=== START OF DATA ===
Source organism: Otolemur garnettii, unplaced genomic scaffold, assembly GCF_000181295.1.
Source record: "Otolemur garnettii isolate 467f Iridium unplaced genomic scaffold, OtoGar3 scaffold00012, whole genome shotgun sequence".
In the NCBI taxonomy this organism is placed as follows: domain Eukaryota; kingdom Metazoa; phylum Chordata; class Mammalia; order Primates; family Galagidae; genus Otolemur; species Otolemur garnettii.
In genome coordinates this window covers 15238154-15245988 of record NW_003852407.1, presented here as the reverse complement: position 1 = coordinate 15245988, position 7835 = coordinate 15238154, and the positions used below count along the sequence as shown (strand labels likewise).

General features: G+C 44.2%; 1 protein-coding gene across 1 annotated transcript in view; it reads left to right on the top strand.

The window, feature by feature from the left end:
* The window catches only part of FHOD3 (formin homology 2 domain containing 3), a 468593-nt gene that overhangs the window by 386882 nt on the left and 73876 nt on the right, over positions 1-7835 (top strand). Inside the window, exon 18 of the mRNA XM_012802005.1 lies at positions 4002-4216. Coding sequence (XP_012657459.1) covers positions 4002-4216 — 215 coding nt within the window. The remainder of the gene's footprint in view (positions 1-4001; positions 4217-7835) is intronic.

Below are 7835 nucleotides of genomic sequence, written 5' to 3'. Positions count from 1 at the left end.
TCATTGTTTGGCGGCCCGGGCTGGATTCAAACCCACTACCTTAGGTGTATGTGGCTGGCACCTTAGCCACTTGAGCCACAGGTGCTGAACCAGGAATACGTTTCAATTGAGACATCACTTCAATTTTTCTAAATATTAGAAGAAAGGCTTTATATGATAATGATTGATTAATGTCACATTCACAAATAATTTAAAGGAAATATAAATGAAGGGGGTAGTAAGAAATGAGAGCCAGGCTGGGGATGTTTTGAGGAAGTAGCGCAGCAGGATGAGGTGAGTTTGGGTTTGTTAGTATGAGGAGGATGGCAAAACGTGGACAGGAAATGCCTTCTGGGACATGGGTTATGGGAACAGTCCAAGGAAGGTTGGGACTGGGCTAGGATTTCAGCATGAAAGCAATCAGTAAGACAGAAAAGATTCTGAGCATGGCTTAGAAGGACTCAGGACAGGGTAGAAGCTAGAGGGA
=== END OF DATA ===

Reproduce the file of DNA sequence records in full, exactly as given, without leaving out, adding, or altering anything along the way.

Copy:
Source organism: Otolemur garnettii, unplaced genomic scaffold, assembly GCF_000181295.1.
Source record: "Otolemur garnettii isolate 467f Iridium unplaced genomic scaffold, OtoGar3 scaffold00012, whole genome shotgun sequence".
In the NCBI taxonomy this organism is placed as follows: domain Eukaryota; kingdom Metazoa; phylum Chordata; class Mammalia; order Primates; family Galagidae; genus Otolemur; species Otolemur garnettii.
In genome coordinates this window covers 15238154-15245988 of record NW_003852407.1, presented here as the reverse complement: position 1 = coordinate 15245988, position 7835 = coordinate 15238154, and the positions used below count along the sequence as shown (strand labels likewise).

General features: G+C 44.2%; 1 protein-coding gene across 1 annotated transcript in view; it reads left to right on the top strand.

The window, feature by feature from the left end:
* The window catches only part of FHOD3 (formin homology 2 domain containing 3), a 468593-nt gene that overhangs the window by 386882 nt on the left and 73876 nt on the right, over positions 1-7835 (top strand). Inside the window, exon 18 of the mRNA XM_012802005.1 lies at positions 4002-4216. Coding sequence (XP_012657459.1) covers positions 4002-4216 — 215 coding nt within the window. The remainder of the gene's footprint in view (positions 1-4001; positions 4217-7835) is intronic.

Below are 7835 nucleotides of genomic sequence, written 5' to 3'. Positions count from 1 at the left end.
TCATTGTTTGGCGGCCCGGGCTGGATTCAAACCCACTACCTTAGGTGTATGTGGCTGGCACCTTAGCCACTTGAGCCACAGGTGCTGAACCAGGAATACGTTTCAATTGAGACATCACTTCAATTTTTCTAAATATTAGAAGAAAGGCTTTATATGATAATGATTGATTAATGTCACATTCACAAATAATTTAAAGGAAATATAAATGAAGGGGGTAGTAAGAAATGAGAGCCAGGCTGGGGATGTTTTGAGGAAGTAGCGCAGCAGGATGAGGTGAGTTTGGGTTTGTTAGTATGAGGAGGATGGCAAAACGTGGACAGGAAATGCCTTCTGGGACATGGGTTATGGGAACAGTCCAAGGAAGGTTGGGACTGGGCTAGGATTTCAGCATGAAAGCAATCAGTAAGACAGAAAAGATTCTGAGCATGGCTTAGAAGGACTCAGGACAGGGTAGAAGCTAGAGGGA